When the Emperor finally walks out among his subjects in his non-existent finery, the crowds watch eagerly. They all want to see which of their friends or neighbours are so stupid that they cannot see the clothes. What actually happens of course, is that none of them see any clothes. But no one says anything. Perhaps some are embarressed to tell the truth because they think that they themselves must be too stupid to see the cloth. Perhaps others believe that to say anything derogatory would be to draw attention to the truth of the Emperor's own stupidity. Perhaps others simply do not wish to be the first to speak out with a contrary voice. Only one small child who is far too innocent of all this pretension and social convention shouts out 'But he hasn't got anything on!' At first the little boy's father tries to correct the boy, but gradually the news breaks out and so everyone finally realises they are not alone in their inability to see the clothes. And now everybody begins to find the strength in numbers to admit there is nothing to see, and they begin to laugh. The Emperor cringes, but continues with the procession, because to turn back now would be to admit his own gullibility. Better by far to carry on in the pretence that he is the only one who has the wisdom to see the clothes. His courtiers likewise feel they have to continue to live the lie, and dutifully follow their leader.
Hans Christian Andersen and his Collection of Fairy Tales
In 1835 the first of three installments of short fairy tales was published by Hans Christian Andersen in a series called 'Fairy Tales Told for Children'. This first volume published on 8th May included four tales of which the best known are 'The Princess and the Pea' and 'The Tinderbox'.
Then on 16th December 1835, Andersen released the second installment. Three tales were included in this volume, one of which was 'Thumbelina'.
The third installment was delayed till 1937, when 'The Little Mermaid' and 'The Emperor's New Clothes' were published.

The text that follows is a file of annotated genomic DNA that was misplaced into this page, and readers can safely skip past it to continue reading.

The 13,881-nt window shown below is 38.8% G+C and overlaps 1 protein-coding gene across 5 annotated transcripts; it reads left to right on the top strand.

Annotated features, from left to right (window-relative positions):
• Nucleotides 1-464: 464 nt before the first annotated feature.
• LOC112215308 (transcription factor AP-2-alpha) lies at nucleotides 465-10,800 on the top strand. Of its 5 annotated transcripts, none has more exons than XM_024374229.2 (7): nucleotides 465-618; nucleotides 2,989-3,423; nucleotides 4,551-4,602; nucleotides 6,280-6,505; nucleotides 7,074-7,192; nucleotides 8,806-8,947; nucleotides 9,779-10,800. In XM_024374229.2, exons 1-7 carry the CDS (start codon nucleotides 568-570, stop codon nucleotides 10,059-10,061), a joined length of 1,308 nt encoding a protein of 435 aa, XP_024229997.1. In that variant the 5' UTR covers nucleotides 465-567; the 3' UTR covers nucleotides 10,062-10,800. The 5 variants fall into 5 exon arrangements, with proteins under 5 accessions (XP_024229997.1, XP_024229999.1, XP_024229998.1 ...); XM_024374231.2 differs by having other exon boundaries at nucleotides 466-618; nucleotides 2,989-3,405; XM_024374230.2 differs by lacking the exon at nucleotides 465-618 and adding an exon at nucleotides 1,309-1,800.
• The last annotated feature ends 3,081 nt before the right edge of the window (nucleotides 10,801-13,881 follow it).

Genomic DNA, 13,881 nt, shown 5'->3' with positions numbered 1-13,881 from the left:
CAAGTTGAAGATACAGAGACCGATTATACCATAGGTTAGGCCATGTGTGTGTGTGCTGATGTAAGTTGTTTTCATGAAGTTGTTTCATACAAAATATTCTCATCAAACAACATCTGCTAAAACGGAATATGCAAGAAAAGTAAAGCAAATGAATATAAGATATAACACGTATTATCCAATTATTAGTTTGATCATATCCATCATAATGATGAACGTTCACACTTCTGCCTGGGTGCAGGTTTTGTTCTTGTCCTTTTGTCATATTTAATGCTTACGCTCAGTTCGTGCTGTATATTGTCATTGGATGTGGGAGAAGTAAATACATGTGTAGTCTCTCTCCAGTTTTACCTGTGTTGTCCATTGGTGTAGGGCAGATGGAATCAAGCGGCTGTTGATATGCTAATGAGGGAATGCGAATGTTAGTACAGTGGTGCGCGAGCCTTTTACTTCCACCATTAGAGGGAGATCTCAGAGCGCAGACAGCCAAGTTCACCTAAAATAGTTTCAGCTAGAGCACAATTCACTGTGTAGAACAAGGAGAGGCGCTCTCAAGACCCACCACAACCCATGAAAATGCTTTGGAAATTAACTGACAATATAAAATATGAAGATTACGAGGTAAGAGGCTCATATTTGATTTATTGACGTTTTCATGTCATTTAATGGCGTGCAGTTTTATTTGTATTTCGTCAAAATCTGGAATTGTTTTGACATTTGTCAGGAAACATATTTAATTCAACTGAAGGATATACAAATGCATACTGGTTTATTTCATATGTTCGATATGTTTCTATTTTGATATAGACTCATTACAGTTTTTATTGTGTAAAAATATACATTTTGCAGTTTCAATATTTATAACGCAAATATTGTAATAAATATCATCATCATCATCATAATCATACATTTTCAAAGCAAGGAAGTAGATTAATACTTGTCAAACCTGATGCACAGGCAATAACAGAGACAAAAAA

Other famous fairy tales written by Hans Christian Andersen in his career include 'The Steadfast Tin Soldier' (1838), 'The Ugly Duckling' (1844), and 'The Snow Queen' (1844).
The Long History of 'The Emperor's New Clothes'
Where did Hans Christian Andersen get his inspiration for this particular fairy tale? It's known that some of his stories including 'The Ugly Duckling' and 'The Snow Queen', were entirely his own creation, while some others including 'The Princess and the Pea' were based on old folk tales. 'The Emperor's New Clothes' is in this latter category.
The story derives from the seventh of fifty cautionary tales in a 14th century Spanish collection by the politician, soldier and writer, Juan Manuel, under the title 'Libro de los ejemplos', also known as 'El Conde Lucanor' (Book of the Examples of Count Lucanor). This collection was in turn derived from many other sources including Aesop's Fables and various Arabian folktales.
The original story of relevence here - 'A King and Three Imposters' - was very similar in many respects to Hans Christian Andersens's tale. Rather like Andersen's tale, it featured a ruler (a king) and a trio of unscrupulous weavers who had fabricated a story about invisible cloth. However it was somewhat different in its focus; Andersen's tale is principally about vanity and pride. in Juan Manuel's story, the clothes could only be seen by the true son of the man who was wearing them, and as such it was a story about illegitimate paternity - the king and his 'sons' all pretend that they can see the non-existent cloths because if they confess otherwise, then that would prove that they are not of true royal descent.